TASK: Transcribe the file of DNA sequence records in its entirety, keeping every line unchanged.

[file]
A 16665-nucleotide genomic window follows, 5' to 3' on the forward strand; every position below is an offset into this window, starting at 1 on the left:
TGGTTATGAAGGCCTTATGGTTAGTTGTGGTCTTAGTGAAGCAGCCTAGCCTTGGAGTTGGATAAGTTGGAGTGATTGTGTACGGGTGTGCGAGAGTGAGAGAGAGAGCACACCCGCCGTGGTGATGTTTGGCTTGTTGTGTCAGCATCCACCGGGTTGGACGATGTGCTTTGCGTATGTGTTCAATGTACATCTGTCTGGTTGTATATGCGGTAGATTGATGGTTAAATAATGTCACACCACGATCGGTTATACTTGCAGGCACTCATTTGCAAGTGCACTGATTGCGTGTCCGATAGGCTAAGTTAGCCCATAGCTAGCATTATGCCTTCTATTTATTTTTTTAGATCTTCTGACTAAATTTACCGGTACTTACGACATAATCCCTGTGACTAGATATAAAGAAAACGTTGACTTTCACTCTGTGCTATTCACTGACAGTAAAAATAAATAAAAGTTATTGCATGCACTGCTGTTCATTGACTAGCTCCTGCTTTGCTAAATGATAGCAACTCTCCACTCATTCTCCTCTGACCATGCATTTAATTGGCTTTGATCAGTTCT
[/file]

A 16665-nucleotide genomic window follows, 5' to 3' on the forward strand; every position below is an offset into this window, starting at 1 on the left:
TGGTTATGAAGGCCTTATGGTTAGTTGTGGTCTTAGTGAAGCAGCCTAGCCTTGGAGTTGGATAAGTTGGAGTGATTGTGTACGGGTGTGCGAGAGTGAGAGAGAGAGCACACCCGCCGTGGTGATGTTTGGCTTGTTGTGTCAGCATCCACCGGGTTGGACGATGTGCTTTGCGTATGTGTTCAATGTACATCTGTCTGGTTGTATATGCGGTAGATTGATGGTTAAATAATGTCACACCACGATCGGTTATACTTGCAGGCACTCATTTGCAAGTGCACTGATTGCGTGTCCGATAGGCTAAGTTAGCCCATAGCTAGCATTATGCCTTCTATTTATTTTTTTAGATCTTCTGACTAAATTTACCGGTACTTACGACATAATCCCTGTGACTAGATATAAAGAAAACGTTGACTTTCACTCTGTGCTATTCACTGACAGTAAAAATAAATAAAAGTTATTGCATGCACTGCTGTTCATTGACTAGCTCCTGCTTTGCTAAATGATAGCAACTCTCCACTCATTCTCCTCTGACCATGCATTTAATTGGCTTTGATCAGTTCT